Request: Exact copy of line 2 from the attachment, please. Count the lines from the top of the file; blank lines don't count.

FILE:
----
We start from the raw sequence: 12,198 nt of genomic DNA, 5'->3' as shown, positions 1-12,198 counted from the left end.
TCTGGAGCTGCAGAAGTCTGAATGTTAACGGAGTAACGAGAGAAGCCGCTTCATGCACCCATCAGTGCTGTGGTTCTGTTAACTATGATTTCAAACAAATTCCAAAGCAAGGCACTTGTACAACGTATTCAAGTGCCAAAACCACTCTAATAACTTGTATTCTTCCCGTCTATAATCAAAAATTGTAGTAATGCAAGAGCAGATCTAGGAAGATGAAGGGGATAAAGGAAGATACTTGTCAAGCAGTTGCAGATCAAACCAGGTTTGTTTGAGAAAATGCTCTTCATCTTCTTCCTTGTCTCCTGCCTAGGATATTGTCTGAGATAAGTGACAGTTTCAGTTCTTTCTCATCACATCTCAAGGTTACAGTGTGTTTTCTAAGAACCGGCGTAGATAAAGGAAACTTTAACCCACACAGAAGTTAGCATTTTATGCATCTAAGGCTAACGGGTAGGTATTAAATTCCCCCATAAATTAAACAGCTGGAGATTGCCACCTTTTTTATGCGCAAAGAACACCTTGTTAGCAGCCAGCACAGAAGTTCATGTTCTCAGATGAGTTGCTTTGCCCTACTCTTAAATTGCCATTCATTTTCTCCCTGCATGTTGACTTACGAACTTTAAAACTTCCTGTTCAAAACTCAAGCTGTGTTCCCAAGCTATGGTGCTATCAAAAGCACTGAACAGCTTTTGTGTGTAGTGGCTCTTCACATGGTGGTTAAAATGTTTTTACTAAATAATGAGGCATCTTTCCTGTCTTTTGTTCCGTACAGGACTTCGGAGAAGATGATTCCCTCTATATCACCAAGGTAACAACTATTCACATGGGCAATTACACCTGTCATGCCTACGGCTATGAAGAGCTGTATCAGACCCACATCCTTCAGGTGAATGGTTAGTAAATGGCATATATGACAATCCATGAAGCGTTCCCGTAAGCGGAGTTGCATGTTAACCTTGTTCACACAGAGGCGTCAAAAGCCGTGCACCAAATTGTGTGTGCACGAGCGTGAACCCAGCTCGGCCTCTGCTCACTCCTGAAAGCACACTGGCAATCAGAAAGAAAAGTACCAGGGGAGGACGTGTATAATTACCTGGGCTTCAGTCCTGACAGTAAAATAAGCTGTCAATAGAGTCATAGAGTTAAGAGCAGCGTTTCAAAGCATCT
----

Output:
TCTGGAGCTGCAGAAGTCTGAATGTTAACGGAGTAACGAGAGAAGCCGCTTCATGCACCCATCAGTGCTGTGGTTCTGTTAACTATGATTTCAAACAAATTCCAAAGCAAGGCACTTGTACAACGTATTCAAGTGCCAAAACCACTCTAATAACTTGTATTCTTCCCGTCTATAATCAAAAATTGTAGTAATGCAAGAGCAGATCTAGGAAGATGAAGGGGATAAAGGAAGATACTTGTCAAGCAGTTGCAGATCAAACCAGGTTTGTTTGAGAAAATGCTCTTCATCTTCTTCCTTGTCTCCTGCCTAGGATATTGTCTGAGATAAGTGACAGTTTCAGTTCTTTCTCATCACATCTCAAGGTTACAGTGTGTTTTCTAAGAACCGGCGTAGATAAAGGAAACTTTAACCCACACAGAAGTTAGCATTTTATGCATCTAAGGCTAACGGGTAGGTATTAAATTCCCCCATAAATTAAACAGCTGGAGATTGCCACCTTTTTTATGCGCAAAGAACACCTTGTTAGCAGCCAGCACAGAAGTTCATGTTCTCAGATGAGTTGCTTTGCCCTACTCTTAAATTGCCATTCATTTTCTCCCTGCATGTTGACTTACGAACTTTAAAACTTCCTGTTCAAAACTCAAGCTGTGTTCCCAAGCTATGGTGCTATCAAAAGCACTGAACAGCTTTTGTGTGTAGTGGCTCTTCACATGGTGGTTAAAATGTTTTTACTAAATAATGAGGCATCTTTCCTGTCTTTTGTTCCGTACAGGACTTCGGAGAAGATGATTCCCTCTATATCACCAAGGTAACAACTATTCACATGGGCAATTACACCTGTCATGCCTACGGCTATGAAGAGCTGTATCAGACCCACATCCTTCAGGTGAATGGTTAGTAAATGGCATATATGACAATCCATGAAGCGTTCCCGTAAGCGGAGTTGCATGTTAACCTTGTTCACACAGAGGCGTCAAAAGCCGTGCACCAAATTGTGTGTGCACGAGCGTGAACCCAGCTCGGCCTCTGCTCACTCCTGAAAGCACACTGGCAATCAGAAAGAAAAGTACCAGGGGAGGACGTGTATAATTACCTGGGCTTCAGTCCTGACAGTAAAATAAGCTGTCAATAGAGTCATAGAGTTAAGAGCAGCGTTTCAAAGCATCT